Nearby the signboard there is a small canon rested on some small stone structure. There was a small miniscule stone chamber in front of it with “Jakhani Toaf” mentioned on it in Hindi. I had no idea about this and asked our guide about the significance of it, to which he gave us a cock and bull story of a ghost staying in this place that eats raw meat. “On a full moon day” , he said in hindi “You keep raw meat here and it will disappear in the morning”. My friend whispered in my ear “That must be doing of the dog which we saw at the entrance. Some feast he gets on full moon night”.
Visualizing the past
We came near another huge structure supposed to be a double storied store room. On the top floor, we found modern yet rusted grilled windows and some present day building materials. Our guide explained that Government had tried to create here a guest house offering a picturesque sea view but at present it is abandoned.
This structure is near the back side of the fort. From its top looking ahead we could see the ocean with a bastion in the foreground. This must have been one of the important bastions, as from here you could see the sea so clearly. When Maratha rowboats used to come to shallow waters, canons from this bastion must have bombarded many a British Warships.
A small motorboat sped through the creek past the fort. Looking at it I felt like transported through the time machine back to the 1700s. The motorboat felt like a Maratha rowboat. I even visualized in my imagination British Warships in the horizon. Thank God my friend called me back or else I may have started visualizing canons being fired from the bastions!
Next we came across an enormous water tank that held enough fresh water to support a large population through prolonged attacks on the fort. There are staircases to get down, but we did not venture. Strolling on the huge ramparts we came to last prominent structure – the queen palace. On our right the Vijaydurg beach was visible.
A flight of stairs takes you to this structure. In fact there are two structures, one two storied and the other is three storied. A passageway connects the two. Like the Durbar hall, the Queens palace had only the walls left. There are several windows in both structures and even in the passageway. It was 17:30 now. We completed our tour of the fort and went to beach to view the sunset.
Other attractions of VijayDurg
Sardar Anandrao Dhulap was appointed as an admiral in the Peshwa navy. His mansion or wada is still owned by his descendants. You need to reach Vijaydurg bus stand, and walk on a muddy road to reach there. As per my knowledge murals on the walls of the upper storey is still very much intact and the descendants welcome visitors.
Also two km from Vijaydurg at Giriye there is the Rameshwar Temple. It has interesting decorated carved pillars and its interiors are decorated with scenes from Hindu myth and legend. At its entrance stands the mast of the Portugese ship Santa Ana, which Sardar Anandrao Dhulap captured in a Naval Combat in 1772.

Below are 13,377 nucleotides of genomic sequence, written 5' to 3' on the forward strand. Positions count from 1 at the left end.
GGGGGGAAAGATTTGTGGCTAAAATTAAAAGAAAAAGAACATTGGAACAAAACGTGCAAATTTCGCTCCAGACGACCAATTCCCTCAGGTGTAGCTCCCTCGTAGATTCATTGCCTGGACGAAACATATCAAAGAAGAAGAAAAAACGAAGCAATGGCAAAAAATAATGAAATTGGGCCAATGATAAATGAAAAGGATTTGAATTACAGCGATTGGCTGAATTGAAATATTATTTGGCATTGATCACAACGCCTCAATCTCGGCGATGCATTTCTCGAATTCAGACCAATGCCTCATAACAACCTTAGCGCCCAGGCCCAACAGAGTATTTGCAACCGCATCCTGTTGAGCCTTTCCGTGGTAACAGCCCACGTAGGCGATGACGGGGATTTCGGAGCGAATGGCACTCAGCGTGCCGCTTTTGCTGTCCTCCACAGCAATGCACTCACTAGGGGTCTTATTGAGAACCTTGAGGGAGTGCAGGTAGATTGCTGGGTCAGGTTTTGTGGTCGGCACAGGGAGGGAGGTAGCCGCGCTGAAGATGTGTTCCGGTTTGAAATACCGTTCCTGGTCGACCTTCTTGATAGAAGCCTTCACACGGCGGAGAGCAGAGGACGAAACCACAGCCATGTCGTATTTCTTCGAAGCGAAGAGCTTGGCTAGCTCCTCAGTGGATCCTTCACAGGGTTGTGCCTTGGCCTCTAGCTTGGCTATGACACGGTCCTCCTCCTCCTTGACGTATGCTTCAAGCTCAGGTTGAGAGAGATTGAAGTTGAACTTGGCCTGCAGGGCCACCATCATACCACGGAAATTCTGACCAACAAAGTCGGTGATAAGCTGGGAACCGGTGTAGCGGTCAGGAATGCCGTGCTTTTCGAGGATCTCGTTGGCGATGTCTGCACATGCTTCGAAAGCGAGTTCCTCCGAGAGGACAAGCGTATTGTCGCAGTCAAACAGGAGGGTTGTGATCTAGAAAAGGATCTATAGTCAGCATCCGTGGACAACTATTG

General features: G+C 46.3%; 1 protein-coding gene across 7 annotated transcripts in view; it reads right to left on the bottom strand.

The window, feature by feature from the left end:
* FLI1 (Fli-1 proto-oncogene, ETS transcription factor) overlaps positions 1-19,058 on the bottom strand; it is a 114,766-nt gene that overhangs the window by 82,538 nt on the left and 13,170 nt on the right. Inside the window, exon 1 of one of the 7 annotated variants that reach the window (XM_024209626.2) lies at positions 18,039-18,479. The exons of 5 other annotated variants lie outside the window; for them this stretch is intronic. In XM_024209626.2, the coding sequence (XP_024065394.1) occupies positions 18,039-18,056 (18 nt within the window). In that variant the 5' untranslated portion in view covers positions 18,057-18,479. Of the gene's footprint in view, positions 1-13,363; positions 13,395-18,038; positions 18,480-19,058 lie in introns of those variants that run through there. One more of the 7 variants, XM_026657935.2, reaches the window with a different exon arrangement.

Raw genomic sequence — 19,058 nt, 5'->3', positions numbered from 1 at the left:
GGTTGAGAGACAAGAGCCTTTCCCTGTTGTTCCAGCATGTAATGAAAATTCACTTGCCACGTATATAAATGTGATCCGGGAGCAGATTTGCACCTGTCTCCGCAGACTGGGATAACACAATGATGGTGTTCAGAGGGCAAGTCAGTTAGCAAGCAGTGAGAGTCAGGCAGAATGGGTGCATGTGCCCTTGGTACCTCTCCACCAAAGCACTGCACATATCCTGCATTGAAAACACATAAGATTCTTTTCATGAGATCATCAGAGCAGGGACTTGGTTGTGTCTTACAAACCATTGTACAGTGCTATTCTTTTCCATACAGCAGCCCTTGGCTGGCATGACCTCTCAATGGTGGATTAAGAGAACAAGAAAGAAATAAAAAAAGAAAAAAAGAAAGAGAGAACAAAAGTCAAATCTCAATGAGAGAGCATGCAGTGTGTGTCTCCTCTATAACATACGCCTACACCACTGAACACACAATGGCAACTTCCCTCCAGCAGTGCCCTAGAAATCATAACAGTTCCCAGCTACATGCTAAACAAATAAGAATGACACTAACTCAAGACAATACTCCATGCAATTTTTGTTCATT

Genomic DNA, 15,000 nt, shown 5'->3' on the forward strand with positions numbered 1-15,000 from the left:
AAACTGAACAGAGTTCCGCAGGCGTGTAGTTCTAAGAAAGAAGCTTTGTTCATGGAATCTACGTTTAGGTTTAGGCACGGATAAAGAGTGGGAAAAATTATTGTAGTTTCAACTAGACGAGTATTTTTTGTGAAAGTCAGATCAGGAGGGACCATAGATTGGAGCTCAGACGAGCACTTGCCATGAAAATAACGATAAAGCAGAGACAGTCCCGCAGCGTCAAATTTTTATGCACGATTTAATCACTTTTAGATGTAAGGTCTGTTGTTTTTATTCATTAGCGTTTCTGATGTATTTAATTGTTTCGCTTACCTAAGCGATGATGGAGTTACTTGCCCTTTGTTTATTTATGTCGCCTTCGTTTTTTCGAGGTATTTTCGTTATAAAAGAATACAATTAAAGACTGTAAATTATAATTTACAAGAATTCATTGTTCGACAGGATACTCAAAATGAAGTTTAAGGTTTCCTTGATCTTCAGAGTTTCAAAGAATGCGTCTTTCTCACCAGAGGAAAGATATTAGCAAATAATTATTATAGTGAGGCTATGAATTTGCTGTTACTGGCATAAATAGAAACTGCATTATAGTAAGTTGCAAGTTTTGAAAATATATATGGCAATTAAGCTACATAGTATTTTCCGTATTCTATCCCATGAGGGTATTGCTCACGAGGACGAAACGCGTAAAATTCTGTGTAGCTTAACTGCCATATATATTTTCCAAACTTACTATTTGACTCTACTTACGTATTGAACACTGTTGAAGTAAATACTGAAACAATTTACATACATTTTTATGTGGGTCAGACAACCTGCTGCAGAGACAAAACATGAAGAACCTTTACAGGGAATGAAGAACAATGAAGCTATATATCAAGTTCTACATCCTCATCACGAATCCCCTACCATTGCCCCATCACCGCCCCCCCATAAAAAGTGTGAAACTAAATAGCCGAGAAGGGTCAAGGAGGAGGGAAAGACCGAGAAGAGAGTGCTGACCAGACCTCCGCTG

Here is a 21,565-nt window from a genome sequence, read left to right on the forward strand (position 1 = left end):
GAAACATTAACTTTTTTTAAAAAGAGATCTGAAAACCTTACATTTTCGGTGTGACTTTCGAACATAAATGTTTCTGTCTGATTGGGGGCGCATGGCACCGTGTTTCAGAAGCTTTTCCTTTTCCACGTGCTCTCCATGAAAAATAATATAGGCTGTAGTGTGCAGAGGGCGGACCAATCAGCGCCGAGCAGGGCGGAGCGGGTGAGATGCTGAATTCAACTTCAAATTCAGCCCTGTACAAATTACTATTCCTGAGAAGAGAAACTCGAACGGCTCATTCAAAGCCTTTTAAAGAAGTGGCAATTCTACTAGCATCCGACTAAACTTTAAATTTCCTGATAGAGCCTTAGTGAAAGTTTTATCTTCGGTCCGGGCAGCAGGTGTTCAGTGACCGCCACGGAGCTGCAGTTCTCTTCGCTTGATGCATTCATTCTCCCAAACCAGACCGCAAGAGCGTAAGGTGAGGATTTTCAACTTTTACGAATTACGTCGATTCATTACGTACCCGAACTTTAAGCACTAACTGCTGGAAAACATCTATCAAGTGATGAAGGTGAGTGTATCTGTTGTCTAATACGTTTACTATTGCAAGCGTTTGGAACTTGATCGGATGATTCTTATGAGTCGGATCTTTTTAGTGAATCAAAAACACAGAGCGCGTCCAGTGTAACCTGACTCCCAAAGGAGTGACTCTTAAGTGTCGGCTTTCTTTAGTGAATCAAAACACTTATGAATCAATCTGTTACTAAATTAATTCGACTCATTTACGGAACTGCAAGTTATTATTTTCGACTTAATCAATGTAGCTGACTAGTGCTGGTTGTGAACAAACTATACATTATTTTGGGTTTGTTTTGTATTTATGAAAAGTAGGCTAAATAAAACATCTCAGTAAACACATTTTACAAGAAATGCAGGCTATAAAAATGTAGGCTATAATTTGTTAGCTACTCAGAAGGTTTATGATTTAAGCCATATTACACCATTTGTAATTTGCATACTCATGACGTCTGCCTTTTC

Unfortunately it was getting dark now and we did not have the time to reach these places. We kept it in our agenda for our next trip to Vijaydurg.
End of Konkan Odyssey
We sat in the beach for a while. Local Kids were playing cricket on the beach with the fort in the backdrop. A fascinating sunset gave a good ending to the tour. Better news was that we managed to find a restaurant where we could lay our hands on some Chicken Drum Stick! The waiter was a Bengali lad who has traveled all the way from West Bengal to do a job here in a restaurant!
On our way back, our Konkani friend managed to locate an authentic Konkani restaurant at Devgad where we had a delightful dinner of Konkani Sea Foods. Spending the night at Saavli Guest house at Kunkeswar, we took a bus from Devgad the next day to leave for Pune. Amazingly this six day tour cost us only Rs 8,000 per head. Although it was done a few years back from now (December 2009), yet I do not think it could cost much more in the present day.
News Update on Vijaydurg
The Times of India published the following news on 3rd April, 2012.
“The Archaeological Survey of India (ASI) has begun restoration works at Vijaydurg, the oldest fort on the Sindhudurg coast. The ASI has got Rs 3.10 crore from the Maharashtra Tourism Development Corporation (MTDC) for the work, which includes reconstruction of the fortification wall, landscaping and installation of public information signboards.”
It feels good that I will see the Vijaydurg fort in a better condition on my next visit to Konkan.
1) Advanced Study in the History of Modern India 1707-1813 by Jaswant Lal Mehta, New Dawn Press
2) The Pirates of Malabar, and An Englishwoman in India two hundred years ago by John Biddulph, Leonaur Publications
3) The Pirate and the Colonial Project: Kanhoji Angria A Research article by Derek L. Elliot
4) Vijaydurg by Anand J. Bariya & Suhag Shirodkar, WanderIndia
5) Onshore and Nearshore Explorations along the Maharashtra Coast: with a View to Locating Ancient Ports and Submerged Sites
– An article by Sila Tripati and A.S. Gaur
Marine Archaeology Centre National Institute of Oceanography, Dona Paula
6) Coastal Histories: Society and Ecology in Pre-modern India by Yogesh Sharma, Primus Books
7) Times of India – 3rd April 2012